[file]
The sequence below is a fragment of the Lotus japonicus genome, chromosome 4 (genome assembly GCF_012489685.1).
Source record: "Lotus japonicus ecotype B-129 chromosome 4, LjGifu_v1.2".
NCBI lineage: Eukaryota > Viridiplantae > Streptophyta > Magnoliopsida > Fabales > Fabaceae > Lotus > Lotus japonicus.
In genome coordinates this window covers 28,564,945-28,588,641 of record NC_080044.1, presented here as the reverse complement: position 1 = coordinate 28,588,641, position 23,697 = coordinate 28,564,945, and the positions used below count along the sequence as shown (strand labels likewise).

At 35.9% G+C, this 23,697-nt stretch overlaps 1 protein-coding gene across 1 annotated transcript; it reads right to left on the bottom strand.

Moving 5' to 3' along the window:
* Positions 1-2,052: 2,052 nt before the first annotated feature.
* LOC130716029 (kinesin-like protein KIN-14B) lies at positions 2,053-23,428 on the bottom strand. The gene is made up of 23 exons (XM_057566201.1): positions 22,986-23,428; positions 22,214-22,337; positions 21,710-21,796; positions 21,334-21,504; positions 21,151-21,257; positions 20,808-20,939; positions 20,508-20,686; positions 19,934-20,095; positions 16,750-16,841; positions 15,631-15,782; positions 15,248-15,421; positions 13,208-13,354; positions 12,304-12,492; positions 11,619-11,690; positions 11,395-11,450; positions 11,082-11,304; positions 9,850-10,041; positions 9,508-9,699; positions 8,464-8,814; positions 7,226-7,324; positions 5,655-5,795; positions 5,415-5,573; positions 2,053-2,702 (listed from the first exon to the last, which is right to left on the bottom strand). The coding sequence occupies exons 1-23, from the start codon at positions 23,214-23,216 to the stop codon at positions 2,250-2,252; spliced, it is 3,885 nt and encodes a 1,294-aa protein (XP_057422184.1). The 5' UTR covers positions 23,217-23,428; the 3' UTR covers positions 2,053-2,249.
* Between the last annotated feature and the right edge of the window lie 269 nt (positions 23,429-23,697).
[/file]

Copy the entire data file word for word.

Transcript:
The sequence below is a fragment of the Lotus japonicus genome, chromosome 4 (genome assembly GCF_012489685.1).
Source record: "Lotus japonicus ecotype B-129 chromosome 4, LjGifu_v1.2".
NCBI lineage: Eukaryota > Viridiplantae > Streptophyta > Magnoliopsida > Fabales > Fabaceae > Lotus > Lotus japonicus.
In genome coordinates this window covers 28,564,945-28,588,641 of record NC_080044.1, presented here as the reverse complement: position 1 = coordinate 28,588,641, position 23,697 = coordinate 28,564,945, and the positions used below count along the sequence as shown (strand labels likewise).

At 35.9% G+C, this 23,697-nt stretch overlaps 1 protein-coding gene across 1 annotated transcript; it reads right to left on the bottom strand.

Moving 5' to 3' along the window:
* Positions 1-2,052: 2,052 nt before the first annotated feature.
* LOC130716029 (kinesin-like protein KIN-14B) lies at positions 2,053-23,428 on the bottom strand. The gene is made up of 23 exons (XM_057566201.1): positions 22,986-23,428; positions 22,214-22,337; positions 21,710-21,796; positions 21,334-21,504; positions 21,151-21,257; positions 20,808-20,939; positions 20,508-20,686; positions 19,934-20,095; positions 16,750-16,841; positions 15,631-15,782; positions 15,248-15,421; positions 13,208-13,354; positions 12,304-12,492; positions 11,619-11,690; positions 11,395-11,450; positions 11,082-11,304; positions 9,850-10,041; positions 9,508-9,699; positions 8,464-8,814; positions 7,226-7,324; positions 5,655-5,795; positions 5,415-5,573; positions 2,053-2,702 (listed from the first exon to the last, which is right to left on the bottom strand). The coding sequence occupies exons 1-23, from the start codon at positions 23,214-23,216 to the stop codon at positions 2,250-2,252; spliced, it is 3,885 nt and encodes a 1,294-aa protein (XP_057422184.1). The 5' UTR covers positions 23,217-23,428; the 3' UTR covers positions 2,053-2,249.
* Between the last annotated feature and the right edge of the window lie 269 nt (positions 23,429-23,697).